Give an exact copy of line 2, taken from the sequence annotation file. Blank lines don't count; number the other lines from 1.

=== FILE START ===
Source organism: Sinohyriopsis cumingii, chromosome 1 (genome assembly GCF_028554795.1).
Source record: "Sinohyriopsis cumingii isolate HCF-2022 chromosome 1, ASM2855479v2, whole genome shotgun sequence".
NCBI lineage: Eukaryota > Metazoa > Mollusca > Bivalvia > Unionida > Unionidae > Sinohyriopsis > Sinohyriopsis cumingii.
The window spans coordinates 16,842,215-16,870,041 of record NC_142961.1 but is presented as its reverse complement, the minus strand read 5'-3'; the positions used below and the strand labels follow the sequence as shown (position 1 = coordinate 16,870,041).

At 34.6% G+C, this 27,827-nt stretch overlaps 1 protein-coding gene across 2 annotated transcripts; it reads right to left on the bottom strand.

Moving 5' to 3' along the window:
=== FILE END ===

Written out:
Source record: "Sinohyriopsis cumingii isolate HCF-2022 chromosome 1, ASM2855479v2, whole genome shotgun sequence".